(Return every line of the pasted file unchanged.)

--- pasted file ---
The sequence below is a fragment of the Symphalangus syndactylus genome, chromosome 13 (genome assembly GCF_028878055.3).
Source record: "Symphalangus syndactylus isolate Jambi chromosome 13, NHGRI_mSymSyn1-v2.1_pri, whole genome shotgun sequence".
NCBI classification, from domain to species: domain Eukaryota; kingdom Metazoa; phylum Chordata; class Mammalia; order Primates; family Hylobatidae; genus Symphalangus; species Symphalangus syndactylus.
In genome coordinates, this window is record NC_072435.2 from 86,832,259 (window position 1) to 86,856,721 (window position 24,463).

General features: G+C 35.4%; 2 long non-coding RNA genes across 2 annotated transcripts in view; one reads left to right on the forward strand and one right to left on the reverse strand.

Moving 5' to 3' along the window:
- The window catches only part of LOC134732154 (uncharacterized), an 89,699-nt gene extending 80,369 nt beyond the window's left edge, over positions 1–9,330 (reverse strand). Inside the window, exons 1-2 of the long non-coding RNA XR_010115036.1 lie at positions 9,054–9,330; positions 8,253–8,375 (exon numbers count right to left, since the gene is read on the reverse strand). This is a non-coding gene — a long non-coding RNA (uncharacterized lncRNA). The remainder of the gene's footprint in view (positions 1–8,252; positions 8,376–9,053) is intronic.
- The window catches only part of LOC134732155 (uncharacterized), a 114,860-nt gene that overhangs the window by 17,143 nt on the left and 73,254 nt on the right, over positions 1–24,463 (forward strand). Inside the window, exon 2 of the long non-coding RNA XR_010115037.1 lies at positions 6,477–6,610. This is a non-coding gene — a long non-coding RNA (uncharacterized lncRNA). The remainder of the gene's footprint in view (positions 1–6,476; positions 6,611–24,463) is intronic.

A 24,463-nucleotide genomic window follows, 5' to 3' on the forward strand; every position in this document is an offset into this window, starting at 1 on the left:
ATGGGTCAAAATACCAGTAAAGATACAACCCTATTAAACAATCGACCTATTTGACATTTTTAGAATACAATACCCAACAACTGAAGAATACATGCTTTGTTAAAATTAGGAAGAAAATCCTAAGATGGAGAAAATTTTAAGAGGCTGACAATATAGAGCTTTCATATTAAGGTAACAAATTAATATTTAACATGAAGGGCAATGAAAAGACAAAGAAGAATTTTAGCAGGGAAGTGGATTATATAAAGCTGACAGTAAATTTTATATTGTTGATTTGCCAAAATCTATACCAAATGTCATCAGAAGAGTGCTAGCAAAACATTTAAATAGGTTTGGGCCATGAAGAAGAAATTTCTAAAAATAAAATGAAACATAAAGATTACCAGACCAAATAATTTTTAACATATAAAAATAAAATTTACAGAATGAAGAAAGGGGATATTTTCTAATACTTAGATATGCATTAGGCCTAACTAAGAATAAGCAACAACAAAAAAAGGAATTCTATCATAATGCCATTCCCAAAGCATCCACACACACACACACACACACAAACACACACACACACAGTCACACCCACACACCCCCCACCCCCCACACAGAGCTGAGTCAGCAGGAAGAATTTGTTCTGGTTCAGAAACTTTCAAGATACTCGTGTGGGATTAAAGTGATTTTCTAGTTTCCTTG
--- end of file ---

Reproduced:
The sequence below is a fragment of the Symphalangus syndactylus genome, chromosome 13 (genome assembly GCF_028878055.3).
Source record: "Symphalangus syndactylus isolate Jambi chromosome 13, NHGRI_mSymSyn1-v2.1_pri, whole genome shotgun sequence".
NCBI classification, from domain to species: domain Eukaryota; kingdom Metazoa; phylum Chordata; class Mammalia; order Primates; family Hylobatidae; genus Symphalangus; species Symphalangus syndactylus.
In genome coordinates, this window is record NC_072435.2 from 86,832,259 (window position 1) to 86,856,721 (window position 24,463).

General features: G+C 35.4%; 2 long non-coding RNA genes across 2 annotated transcripts in view; one reads left to right on the forward strand and one right to left on the reverse strand.

Moving 5' to 3' along the window:
- The window catches only part of LOC134732154 (uncharacterized), an 89,699-nt gene extending 80,369 nt beyond the window's left edge, over positions 1–9,330 (reverse strand). Inside the window, exons 1-2 of the long non-coding RNA XR_010115036.1 lie at positions 9,054–9,330; positions 8,253–8,375 (exon numbers count right to left, since the gene is read on the reverse strand). This is a non-coding gene — a long non-coding RNA (uncharacterized lncRNA). The remainder of the gene's footprint in view (positions 1–8,252; positions 8,376–9,053) is intronic.
- The window catches only part of LOC134732155 (uncharacterized), a 114,860-nt gene that overhangs the window by 17,143 nt on the left and 73,254 nt on the right, over positions 1–24,463 (forward strand). Inside the window, exon 2 of the long non-coding RNA XR_010115037.1 lies at positions 6,477–6,610. This is a non-coding gene — a long non-coding RNA (uncharacterized lncRNA). The remainder of the gene's footprint in view (positions 1–6,476; positions 6,611–24,463) is intronic.

A 24,463-nucleotide genomic window follows, 5' to 3' on the forward strand; every position in this document is an offset into this window, starting at 1 on the left:
ATGGGTCAAAATACCAGTAAAGATACAACCCTATTAAACAATCGACCTATTTGACATTTTTAGAATACAATACCCAACAACTGAAGAATACATGCTTTGTTAAAATTAGGAAGAAAATCCTAAGATGGAGAAAATTTTAAGAGGCTGACAATATAGAGCTTTCATATTAAGGTAACAAATTAATATTTAACATGAAGGGCAATGAAAAGACAAAGAAGAATTTTAGCAGGGAAGTGGATTATATAAAGCTGACAGTAAATTTTATATTGTTGATTTGCCAAAATCTATACCAAATGTCATCAGAAGAGTGCTAGCAAAACATTTAAATAGGTTTGGGCCATGAAGAAGAAATTTCTAAAAATAAAATGAAACATAAAGATTACCAGACCAAATAATTTTTAACATATAAAAATAAAATTTACAGAATGAAGAAAGGGGATATTTTCTAATACTTAGATATGCATTAGGCCTAACTAAGAATAAGCAACAACAAAAAAAGGAATTCTATCATAATGCCATTCCCAAAGCATCCACACACACACACACACACACAAACACACACACACACAGTCACACCCACACACCCCCCACCCCCCACACAGAGCTGAGTCAGCAGGAAGAATTTGTTCTGGTTCAGAAACTTTCAAGATACTCGTGTGGGATTAAAGTGATTTTCTAGTTTCCTTG